This Is the No. 1 Reason People Go to the ER
Every year, more than 140 million people come through the doors of the hospital emergency room. Have you ever wondered what brings so many people in? We broke down the top 10 reasons for visits to the ER in the United States. Plus, find out how much time you’ll spend there and how much an ER visit could actually cost you.
Any kind of cut, wound, or puncture is the number 10 reason for yearly visits to the ER. Whether it’s slicing your finger instead of slicing the veggies or falling and getting a more serious puncture, lacerations are a big reason why adults and children alike end up visiting the ER during the year.
Next: These are a top cause of ER visits, but you can also pick one up in the ER.
Infections encompass many things, from a urinary tract infection to a sexually transmitted disease to a skin rash. However, there is also a chance you could contract an infection while you’re in the hospital, too. Infections like the flu, norovirus, and MRSA are some of the most common infections lurking inside of hospitals.
Next: If this is unusual, it might be time to go to the ER.
8. Abdominal pain
This is different from a typical stomach virus. Abdominal pain that sends you to the ER might be appendicitis, a gallbladder infection, a hernia, or other serious problems affecting the stomach. The symptoms for each of these differ, but any unusual, harsh stomach pain might warrant a trip to the ER.
Next: These can happen anywhere, anytime.
7. Injuries and accidents
It’s no surprise that injuries and accidents makes the list. Anything from spraining an ankle during a basketball game to getting a concussion or breaking a leg in a car accident would fall into this category. As far as sports injuries go, concussions during practice or games are the most common injury that sends an athlete to the ER.
Next: Many people who experience this take a trip to the ER.
6. Back pain
Back pain, whether related to trauma or a chronic condition, is another common cause for ER visits. Besides being uncomfortable, back pain affects your ability to perform daily tasks like walking, playing with your children or grandchildren, and more. Some causes for chronic back pain are scoliosis and degenerative disc disease.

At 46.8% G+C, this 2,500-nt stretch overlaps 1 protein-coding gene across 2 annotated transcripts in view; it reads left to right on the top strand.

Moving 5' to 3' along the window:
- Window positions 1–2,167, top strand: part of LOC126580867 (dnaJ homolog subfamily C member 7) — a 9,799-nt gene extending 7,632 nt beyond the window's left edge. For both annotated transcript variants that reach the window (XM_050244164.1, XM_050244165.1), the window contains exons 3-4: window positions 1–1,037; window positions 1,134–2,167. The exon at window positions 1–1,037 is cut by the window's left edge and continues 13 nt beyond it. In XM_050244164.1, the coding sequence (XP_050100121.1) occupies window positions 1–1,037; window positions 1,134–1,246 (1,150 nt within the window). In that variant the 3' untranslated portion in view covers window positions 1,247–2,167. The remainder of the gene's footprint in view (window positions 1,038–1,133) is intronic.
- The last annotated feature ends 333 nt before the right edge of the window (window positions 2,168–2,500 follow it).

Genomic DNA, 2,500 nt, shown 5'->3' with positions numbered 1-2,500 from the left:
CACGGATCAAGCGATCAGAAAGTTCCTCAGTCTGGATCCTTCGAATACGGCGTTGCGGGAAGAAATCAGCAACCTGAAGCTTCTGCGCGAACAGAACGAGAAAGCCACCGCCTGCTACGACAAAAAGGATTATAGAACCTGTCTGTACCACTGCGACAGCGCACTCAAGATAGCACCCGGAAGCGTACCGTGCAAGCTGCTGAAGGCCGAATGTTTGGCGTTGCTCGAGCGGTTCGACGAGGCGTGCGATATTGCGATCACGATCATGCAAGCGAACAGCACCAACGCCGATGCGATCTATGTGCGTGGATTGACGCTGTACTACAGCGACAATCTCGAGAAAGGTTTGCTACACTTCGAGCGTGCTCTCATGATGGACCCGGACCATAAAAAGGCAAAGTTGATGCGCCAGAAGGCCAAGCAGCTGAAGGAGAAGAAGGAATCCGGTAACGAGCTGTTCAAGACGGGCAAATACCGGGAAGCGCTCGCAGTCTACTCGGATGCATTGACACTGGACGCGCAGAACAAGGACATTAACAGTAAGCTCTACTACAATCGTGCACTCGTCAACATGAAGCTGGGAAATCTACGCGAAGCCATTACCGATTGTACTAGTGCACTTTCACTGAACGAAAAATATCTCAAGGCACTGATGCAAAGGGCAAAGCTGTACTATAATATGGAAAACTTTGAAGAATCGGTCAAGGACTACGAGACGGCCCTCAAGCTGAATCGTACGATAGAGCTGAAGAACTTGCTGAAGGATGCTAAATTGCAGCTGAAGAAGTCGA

Next: This can be a sign of a number of health problems.
5. Breathing difficulties
Breathing difficulties can be a symptom of many types of health complications. An asthma attack, allergic reaction, heart attack, and more can all cause troubled breathing. It might be easy to self-diagnose the breathing problem (i.e. if you just ate something you’re very allergic to), but it can also be difficult to pinpoint if there are no immediately identifiable causes. When any breathing trouble occurs, it’s always best to head to the ER.
Next: This can lead to something more serious.
4. Sinus infection
While a sinus infection seems simple, it can actually lead to something more serious that might require an ER visit. A bad cough can accompany a sinus infection, and if it’s not properly treated, it can turn into pneumonia. Plus, it’s not always easy to diagnose a sinus infection, so those who go to the ER for it might think it is something worse.
Next: This is one of the more serious reasons for an ER visit.
Any type of life-threatening injury is the No. 3 reason that Americans go to the ER. A bad car accident, a fight that escalates, a fall, and more can all lead to traumatic injuries that require a 911 call and an ambulance trip to the ER. It is usually easy to tell when someone is suffering a traumatic injury. With a traumatic brain injury, vomiting, speech difficulty, and unresponsiveness are some of the most common symptoms.
Next: These symptoms should always be taken seriously.
2. Stroke symptoms